Yu Ting Yuan is currently Bangkok's culinary address du jour with a weeks-long waiting list fresh off its Michelin triumph. It is admittedly Bangkok's only 1-star Chinese restaurant, helmed by a capable chef poached from one of Guangzhou's most renowned joints. In terms of its interiors, Jean-Mitchel Gathy had raised a space that is winsomely modern yet culturally attuned. Culinarily the menu comes replete with most Cantonese classics that are artfully injected with a lightness that departs from Thai style Chinese-fares. Freshness here is easily perceptible while the mastery comes through in complicated dishes like braised abalone and suckling pig skin. The baked dim sums were a tad too 'puffy' for my liking and the fried rice was overly 'al dente'. Ultimately it was the flavoursome double-boiled sea whelk soup that was the proof in the pudding because entry level Chinese soups are the most often overlooked yet the most definitive course for the appreciative diner.
Cote by Mauro Colagreco
Cote by Mauro Colagreco, a 3-star superlative who lent more than just his name to this impeccable establishment, is our star find in Bangkok this round. Seldom do we adore highly conceptualised nouveau fares but if there is a crown concept to this restaurant, it would be ingenuity. Left to the creative talents of a French-Italian team hand-picked by Colagreco, the menu in this elegant light-drenched space is ever-changing with spirited ensembles that are chiefly determined by ingredients and imagination. We sampled a single divine mussel encased in jelly, a duo of fried brioche topped with desiccated truffles, a zesty green tomato salad, a foamy mash with an avalanche of black truffles and a classical assemblage of duck with rich sauce. The latter was the only dish that didn't sit well with this reviewer, as all gamey poultry tend not to, but everything else was dispatched avec enthousiasme. Desserts ended the gourmet session on a sweet high note, with a deconstructed cake and ice-cream ensemble, perfectly light madeleines and the most respectable petit fours we've not seen in quite a while.
What is Bangkok's best breakfast restaurant in the morning morphs into the city's rising fine dining Thai restaurant from lunch with an extensive menu that lists good old Thai nibbles, salads, soups, curries, mains and desserts with a side of Western. Forget about the Western because one can dine here for an entire week and still not try every item on the Thai menu, not just because of the choices, but because one is bound to stick religiously to some of one's favourites after the initial go. Favourites like the red duck curry, the wok-fried kurobuta crispy pork belly with kale and the wok-fried morning glory. The dilemma with opting for fine dining Thai food is principally cost - why would anyone want to pay more at a fine dining Thai restaurant when the authentic, cheaper versions are so plentiful out in the city? Well the same can be asked of Chinese food in Guangzhou and perhaps Indian food in Delhi. If you cook and present it well, they would come, and that is the principal allure at Phra Nakhon.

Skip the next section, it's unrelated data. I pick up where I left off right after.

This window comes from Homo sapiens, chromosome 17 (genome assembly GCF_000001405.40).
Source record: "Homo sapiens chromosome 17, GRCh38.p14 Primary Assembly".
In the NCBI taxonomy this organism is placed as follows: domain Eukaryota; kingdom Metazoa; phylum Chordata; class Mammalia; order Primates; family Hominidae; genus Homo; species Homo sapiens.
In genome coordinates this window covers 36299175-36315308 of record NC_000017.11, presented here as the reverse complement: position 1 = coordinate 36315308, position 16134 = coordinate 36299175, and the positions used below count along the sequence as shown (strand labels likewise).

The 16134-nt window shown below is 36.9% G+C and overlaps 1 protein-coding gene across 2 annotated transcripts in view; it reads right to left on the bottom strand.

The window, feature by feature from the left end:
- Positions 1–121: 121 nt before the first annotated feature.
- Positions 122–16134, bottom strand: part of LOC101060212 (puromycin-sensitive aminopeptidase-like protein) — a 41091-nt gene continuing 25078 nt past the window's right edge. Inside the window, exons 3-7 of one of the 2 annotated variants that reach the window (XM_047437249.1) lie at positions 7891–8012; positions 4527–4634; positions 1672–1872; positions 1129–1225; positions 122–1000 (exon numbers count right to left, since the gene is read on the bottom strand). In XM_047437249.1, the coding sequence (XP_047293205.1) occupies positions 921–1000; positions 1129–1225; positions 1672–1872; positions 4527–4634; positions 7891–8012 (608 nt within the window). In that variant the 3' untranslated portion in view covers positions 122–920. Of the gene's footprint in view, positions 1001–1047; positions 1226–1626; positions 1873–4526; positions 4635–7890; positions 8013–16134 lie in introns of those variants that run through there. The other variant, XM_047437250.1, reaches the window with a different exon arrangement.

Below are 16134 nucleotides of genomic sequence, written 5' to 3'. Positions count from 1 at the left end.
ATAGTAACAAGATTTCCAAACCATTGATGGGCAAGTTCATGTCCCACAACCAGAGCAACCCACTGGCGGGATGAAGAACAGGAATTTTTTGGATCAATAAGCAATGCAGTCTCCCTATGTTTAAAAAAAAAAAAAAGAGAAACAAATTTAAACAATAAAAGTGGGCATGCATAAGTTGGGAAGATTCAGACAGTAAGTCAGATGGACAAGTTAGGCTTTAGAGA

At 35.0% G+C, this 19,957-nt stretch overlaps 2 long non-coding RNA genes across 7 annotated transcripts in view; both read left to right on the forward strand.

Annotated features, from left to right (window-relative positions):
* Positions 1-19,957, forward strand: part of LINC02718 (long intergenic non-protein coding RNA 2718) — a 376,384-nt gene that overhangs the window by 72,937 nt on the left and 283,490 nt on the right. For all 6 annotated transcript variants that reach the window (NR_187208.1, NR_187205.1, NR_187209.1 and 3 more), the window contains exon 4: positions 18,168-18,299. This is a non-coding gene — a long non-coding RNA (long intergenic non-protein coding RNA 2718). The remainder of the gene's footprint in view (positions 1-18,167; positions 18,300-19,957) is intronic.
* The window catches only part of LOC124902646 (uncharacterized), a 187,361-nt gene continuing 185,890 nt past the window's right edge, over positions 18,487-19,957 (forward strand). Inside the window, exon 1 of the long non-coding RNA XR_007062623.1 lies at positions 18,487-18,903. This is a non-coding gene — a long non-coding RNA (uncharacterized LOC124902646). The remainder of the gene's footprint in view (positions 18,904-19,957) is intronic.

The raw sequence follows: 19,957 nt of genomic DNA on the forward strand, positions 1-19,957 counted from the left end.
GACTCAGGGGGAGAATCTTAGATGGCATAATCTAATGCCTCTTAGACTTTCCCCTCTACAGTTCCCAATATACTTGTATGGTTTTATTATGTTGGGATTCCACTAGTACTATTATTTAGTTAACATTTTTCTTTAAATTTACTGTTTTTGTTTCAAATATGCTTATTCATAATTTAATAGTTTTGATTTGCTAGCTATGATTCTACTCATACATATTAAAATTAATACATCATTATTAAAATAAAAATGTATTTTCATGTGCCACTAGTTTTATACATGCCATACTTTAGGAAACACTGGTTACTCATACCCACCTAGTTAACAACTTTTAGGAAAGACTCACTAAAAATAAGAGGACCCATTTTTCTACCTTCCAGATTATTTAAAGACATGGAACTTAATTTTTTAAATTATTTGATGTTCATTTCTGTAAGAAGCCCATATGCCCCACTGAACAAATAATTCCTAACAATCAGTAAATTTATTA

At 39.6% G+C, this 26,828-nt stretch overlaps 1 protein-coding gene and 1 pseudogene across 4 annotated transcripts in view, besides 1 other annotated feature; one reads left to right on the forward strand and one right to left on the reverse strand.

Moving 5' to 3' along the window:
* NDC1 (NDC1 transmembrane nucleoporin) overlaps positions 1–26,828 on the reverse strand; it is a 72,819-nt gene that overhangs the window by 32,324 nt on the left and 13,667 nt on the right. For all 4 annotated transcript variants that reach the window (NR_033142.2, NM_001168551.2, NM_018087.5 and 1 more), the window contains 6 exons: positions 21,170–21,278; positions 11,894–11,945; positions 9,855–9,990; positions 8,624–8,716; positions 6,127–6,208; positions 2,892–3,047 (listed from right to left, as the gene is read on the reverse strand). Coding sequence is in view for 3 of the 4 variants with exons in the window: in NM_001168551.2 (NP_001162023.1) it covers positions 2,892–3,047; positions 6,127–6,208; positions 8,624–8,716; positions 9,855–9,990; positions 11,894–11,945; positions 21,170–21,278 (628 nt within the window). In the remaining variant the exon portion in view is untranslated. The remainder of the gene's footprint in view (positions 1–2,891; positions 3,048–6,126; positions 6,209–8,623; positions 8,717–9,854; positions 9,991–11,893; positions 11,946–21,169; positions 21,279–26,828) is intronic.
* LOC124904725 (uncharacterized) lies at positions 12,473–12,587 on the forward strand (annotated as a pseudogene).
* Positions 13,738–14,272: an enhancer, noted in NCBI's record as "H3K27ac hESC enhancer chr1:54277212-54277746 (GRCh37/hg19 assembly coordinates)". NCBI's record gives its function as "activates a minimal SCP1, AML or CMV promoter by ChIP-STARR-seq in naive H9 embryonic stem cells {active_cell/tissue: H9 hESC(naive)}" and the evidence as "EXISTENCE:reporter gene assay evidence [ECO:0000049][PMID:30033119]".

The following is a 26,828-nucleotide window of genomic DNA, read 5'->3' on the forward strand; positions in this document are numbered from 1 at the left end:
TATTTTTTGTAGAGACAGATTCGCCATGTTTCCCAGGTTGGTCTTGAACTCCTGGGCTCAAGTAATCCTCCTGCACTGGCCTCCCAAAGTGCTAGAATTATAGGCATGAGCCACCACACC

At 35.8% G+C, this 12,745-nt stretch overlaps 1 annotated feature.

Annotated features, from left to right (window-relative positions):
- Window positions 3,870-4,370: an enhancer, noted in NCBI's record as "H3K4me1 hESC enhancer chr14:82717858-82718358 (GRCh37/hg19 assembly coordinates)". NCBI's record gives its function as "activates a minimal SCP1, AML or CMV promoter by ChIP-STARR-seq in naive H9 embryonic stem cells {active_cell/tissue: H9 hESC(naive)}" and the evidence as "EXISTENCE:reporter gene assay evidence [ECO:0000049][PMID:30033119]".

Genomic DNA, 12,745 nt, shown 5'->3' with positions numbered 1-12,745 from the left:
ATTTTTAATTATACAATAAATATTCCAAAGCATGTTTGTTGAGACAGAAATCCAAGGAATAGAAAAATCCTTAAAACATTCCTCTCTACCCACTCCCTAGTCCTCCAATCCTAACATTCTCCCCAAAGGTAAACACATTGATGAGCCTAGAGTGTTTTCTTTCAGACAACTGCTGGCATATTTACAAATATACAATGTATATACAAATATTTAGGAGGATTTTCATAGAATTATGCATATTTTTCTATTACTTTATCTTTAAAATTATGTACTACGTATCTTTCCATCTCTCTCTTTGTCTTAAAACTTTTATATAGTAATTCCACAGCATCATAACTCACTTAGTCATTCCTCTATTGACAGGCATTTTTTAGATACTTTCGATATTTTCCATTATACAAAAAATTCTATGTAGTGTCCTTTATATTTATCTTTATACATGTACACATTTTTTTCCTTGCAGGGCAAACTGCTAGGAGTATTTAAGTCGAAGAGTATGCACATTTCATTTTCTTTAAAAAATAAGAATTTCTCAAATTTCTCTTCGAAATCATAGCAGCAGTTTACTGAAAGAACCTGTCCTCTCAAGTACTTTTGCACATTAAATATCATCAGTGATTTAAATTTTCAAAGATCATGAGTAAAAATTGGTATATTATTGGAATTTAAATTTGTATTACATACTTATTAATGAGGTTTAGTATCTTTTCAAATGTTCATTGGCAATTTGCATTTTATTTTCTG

The Standard Bangkok
When word was on the wind that the new restaurant at the crown of the Mahanakhon is going to be a Mexican restaurant, one can barely understand the logic and impetus behind it. When one finally arrived at the incandescent space with the billion dollar view, the honest confession is that one couldn't really care less about what one is having for dinner. Even a trip to the toilet generated more excitement than what is on the menu. When the food arrived, one's opinion was immediately corrected and Olé, it was good. The general manager at Ojo explained that Mexican food is conceptually similar to Thai food with its liberal use of fresh herbs and ingredients, and therefore would be readily accepted in Thailand. And with each sampling of the zesty salads, flavoursome dips and colourful entrees that were served, he wasn't wrong. The bone marrow was such a surprising delight and the roasted baby pig was a heavenly treat (served so far off the ground too). When the view and design of this sensational restaurant could have so easily supplanted the cuisine, it was the spirited Mexican fares that ended up stealing the show.